Dizziness is a word to describe everything from feeling faint or lightheaded to feeling weak or unsteady to feeling like you are in motion, usually from left to right or right to left although it can feel like the ground is moving upwards or downwards from beneath you (sometimes leading to a loss of balance and fall!) Dizziness that creates the sense that you or your surroundings are spinning or moving is called vertigo.
Keeping your sense of balance depends on your brain processing a variety of information from your eyes, your nervous system, and both inner ears. However, if your brain can’t process signals from all of these locations, if the messages are contradictory, or if your sensory systems aren’t functioning properly, you may experience dizziness and loss of balance.
Symptoms of dizziness may include –
- A sense that you or your surroundings are spinning or moving
- A loss of balance
- Difficulty concentrating
- Blurred vision after moving the head quickly
Why Are You Dizzy?
Your sense of balance is controlled by several signals sent to the brain by the eyes, inner ear, and the sensory nerves located in your skin, muscles, and joints. A sense of balance is only maintained as long as two out of three of these systems are functioning well. However, sometimes these systems give your brain contradictory signals causing dizziness.
Vertigo is Often the Culprit
Vertigo is when you experience the false motion of spinning. Usually with vertigo sitting up or moving around makes it worse. Vertigo is usually caused by a problem with the inner ear.
In turn, the causes of vertigo may include Benign Paroxysmal Positional Vertigo or BPPV. BPPV causes intense, brief episodes of dizziness whenever you change the position of your head, sit up in the morning, or turn over in bed. This is caused by calcium carbonate crystals breaking up and falling into the canals in your inner ear and throwing your balance off.
Doctors don’t know what causes BPPV, but it may be a natural result of aging. Trauma to your head also may lead to BPPV.
Inflammation in the inner ear can also cause conditions such as acute vestibular neuronitis or labyrinthitis. These conditions can cause sudden, intense vertigo that may persist for several days, with nausea and vomiting. It can be incapacitating, requiring bed rest to minimize the signs and symptoms. Fortunately, vestibular neuronitis generally subsides and clears up on its own.
Meniere’s disease also causes dizziness This disease involves the excessive buildup of fluid in your inner ear. It may affect adults at any age and is characterized by sudden episodes of vertigo lasting 30 minutes to an hour or longer. Other signs and symptoms include the feeling of fullness in your ear, buzzing or ringing in your ear (tinnitus), and fluctuating hearing loss.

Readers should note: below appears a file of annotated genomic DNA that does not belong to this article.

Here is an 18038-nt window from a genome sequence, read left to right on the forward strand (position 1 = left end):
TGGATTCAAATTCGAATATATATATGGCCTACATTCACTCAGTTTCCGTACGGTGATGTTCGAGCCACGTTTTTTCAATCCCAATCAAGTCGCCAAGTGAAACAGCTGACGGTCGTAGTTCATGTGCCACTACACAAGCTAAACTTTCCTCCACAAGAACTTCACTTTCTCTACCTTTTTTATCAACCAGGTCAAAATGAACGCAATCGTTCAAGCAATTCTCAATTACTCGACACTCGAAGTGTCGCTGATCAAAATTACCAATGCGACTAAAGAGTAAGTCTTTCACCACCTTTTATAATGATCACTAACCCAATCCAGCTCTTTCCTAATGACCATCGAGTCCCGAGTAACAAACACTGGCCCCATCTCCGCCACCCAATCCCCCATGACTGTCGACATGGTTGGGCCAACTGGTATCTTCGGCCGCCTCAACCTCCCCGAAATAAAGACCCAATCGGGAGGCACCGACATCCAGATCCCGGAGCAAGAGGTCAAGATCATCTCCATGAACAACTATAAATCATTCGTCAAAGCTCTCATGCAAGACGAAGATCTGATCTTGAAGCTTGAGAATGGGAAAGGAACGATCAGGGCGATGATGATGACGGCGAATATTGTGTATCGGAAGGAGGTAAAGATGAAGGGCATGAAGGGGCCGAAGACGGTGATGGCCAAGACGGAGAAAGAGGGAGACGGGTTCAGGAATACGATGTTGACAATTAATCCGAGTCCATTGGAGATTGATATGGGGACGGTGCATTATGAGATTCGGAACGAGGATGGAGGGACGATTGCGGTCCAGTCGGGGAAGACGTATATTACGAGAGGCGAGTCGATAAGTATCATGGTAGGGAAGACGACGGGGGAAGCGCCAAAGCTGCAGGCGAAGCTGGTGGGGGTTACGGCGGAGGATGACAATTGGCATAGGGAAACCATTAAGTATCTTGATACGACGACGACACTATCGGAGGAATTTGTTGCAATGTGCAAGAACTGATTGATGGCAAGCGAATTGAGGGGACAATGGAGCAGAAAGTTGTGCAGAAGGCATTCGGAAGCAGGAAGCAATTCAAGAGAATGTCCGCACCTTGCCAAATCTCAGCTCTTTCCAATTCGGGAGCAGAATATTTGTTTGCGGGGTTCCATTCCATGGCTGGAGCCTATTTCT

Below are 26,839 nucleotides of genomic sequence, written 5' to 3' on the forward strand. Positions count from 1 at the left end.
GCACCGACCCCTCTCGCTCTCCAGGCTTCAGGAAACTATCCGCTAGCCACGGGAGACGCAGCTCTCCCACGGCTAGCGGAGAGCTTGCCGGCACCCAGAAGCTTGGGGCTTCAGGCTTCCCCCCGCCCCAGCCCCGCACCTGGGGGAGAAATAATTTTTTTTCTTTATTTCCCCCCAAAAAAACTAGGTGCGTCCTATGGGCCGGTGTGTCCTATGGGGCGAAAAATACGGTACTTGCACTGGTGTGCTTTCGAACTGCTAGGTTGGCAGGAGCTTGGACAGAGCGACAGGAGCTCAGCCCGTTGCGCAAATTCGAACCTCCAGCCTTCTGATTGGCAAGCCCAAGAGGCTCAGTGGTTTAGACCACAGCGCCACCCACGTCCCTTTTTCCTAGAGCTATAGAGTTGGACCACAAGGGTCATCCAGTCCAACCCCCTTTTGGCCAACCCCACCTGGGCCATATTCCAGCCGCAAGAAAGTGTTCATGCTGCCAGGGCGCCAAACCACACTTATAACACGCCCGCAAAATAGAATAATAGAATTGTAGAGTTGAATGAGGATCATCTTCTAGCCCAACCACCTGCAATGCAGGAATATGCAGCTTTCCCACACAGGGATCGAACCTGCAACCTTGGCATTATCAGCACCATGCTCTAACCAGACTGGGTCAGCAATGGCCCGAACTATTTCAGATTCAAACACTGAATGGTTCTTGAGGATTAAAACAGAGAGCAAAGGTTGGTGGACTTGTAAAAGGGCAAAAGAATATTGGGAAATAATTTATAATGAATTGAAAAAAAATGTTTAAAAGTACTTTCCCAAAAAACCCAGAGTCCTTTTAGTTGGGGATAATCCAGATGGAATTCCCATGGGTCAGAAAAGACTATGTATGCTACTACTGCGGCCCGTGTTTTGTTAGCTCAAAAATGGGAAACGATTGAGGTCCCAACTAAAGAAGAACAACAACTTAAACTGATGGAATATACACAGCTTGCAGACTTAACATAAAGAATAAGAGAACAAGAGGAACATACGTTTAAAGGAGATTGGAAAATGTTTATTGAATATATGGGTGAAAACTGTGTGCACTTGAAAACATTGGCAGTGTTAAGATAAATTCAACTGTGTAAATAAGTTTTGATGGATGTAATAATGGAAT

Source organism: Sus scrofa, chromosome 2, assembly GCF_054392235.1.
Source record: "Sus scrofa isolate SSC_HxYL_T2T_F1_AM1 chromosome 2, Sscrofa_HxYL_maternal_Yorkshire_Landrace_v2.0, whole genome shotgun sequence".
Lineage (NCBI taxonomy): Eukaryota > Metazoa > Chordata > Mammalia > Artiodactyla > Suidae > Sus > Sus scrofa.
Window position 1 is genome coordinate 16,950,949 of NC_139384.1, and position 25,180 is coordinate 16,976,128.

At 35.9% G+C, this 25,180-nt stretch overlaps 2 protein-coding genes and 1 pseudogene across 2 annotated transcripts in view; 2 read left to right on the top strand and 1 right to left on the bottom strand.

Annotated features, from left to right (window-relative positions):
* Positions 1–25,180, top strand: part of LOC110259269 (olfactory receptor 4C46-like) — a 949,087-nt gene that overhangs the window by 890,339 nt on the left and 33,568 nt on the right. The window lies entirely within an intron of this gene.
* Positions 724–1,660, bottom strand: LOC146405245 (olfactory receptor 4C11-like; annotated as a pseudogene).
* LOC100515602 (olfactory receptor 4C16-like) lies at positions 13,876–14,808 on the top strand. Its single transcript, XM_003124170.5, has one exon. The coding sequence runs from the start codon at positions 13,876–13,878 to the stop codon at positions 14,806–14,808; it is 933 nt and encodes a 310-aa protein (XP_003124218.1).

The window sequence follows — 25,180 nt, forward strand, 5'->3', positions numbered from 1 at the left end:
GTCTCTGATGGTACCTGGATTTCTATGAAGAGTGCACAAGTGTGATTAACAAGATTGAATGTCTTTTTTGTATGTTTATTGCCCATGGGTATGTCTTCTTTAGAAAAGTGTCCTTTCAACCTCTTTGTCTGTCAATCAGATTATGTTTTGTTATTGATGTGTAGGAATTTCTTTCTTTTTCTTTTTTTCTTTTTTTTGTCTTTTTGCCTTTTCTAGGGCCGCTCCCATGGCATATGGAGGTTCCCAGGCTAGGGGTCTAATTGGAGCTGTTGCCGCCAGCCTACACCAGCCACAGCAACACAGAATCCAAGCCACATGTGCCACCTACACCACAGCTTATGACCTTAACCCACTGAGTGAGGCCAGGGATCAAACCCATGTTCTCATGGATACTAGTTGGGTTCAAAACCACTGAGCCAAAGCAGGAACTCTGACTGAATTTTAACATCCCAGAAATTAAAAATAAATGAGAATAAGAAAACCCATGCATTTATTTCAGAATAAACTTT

Another condition that can cause dizziness is called a Vestibular migraine. People who contract them are very sensitive to motion. It may be triggered by turning your head quickly, being in a crowded or confusing place, driving or riding in a vehicle, or even watching movement on TV. Vestibular migraine can also produce hearing loss, “muffled” hearing, or ringing in your ears. Attacks of migrainous vertigo can last from a few minutes to several days
Dizziness is also caused by a condition called an acoustic neuroma. This is a noncancerous (benign) growth on the acoustic nerve, which connects the inner ear to your brain. Signs and symptoms also include dizziness, hearing loss, and tinnitus. Vertigo can also be a symptom of a more serious neurological problem such as a stroke, brain hemorrhage, or multiple sclerosis.
An inadequate output of blood from the heart can also cause dizziness. Conditions such as partially blocked arteries (atherosclerosis), disease of the heart muscle (cardiomyopathy), abnormal heart rhythm (arrhythmia), or a decrease in blood volume may cause inadequate blood flow from your heart.
One form of dizziness is referred to as lightheadedness. This is the feeling of being spaced out or spinning inside your head. This can be caused by abnormalities of the inner ear, hyperventilation, and anxiety disorders, and of course, anxiety is quite common during these uncertain times of the Covid-19 pandemic.
Treatment and Self-Care of Dizziness
Although it may be disabling and incapacitating, dizziness rarely signals a serious, life-threatening condition. Treatment of dizziness depends on the cause and your symptoms.
Support and care is the most important part of treatment for dizziness and a naturopathic doctor and his integrated team can help you get to the bottom of why it had become an issue for you.
At the Pinewood Natural Health Care Centre, we focus on disease prevention and self-care. We also help with women’s health issues as well as obesity, allergies, chronic pain, and PMS. Our services include naturopathic testing, dietary counseling, homeopathy, and herbal remedies. You can find out more about us on our website call our Toronto Office at (416)-656- 8100. We also have an office in Pickering, Ontario at (905)-427-0057. You can also email us at firstname.lastname@example.org and we would be happy to answer any question that you have about our holistic health services.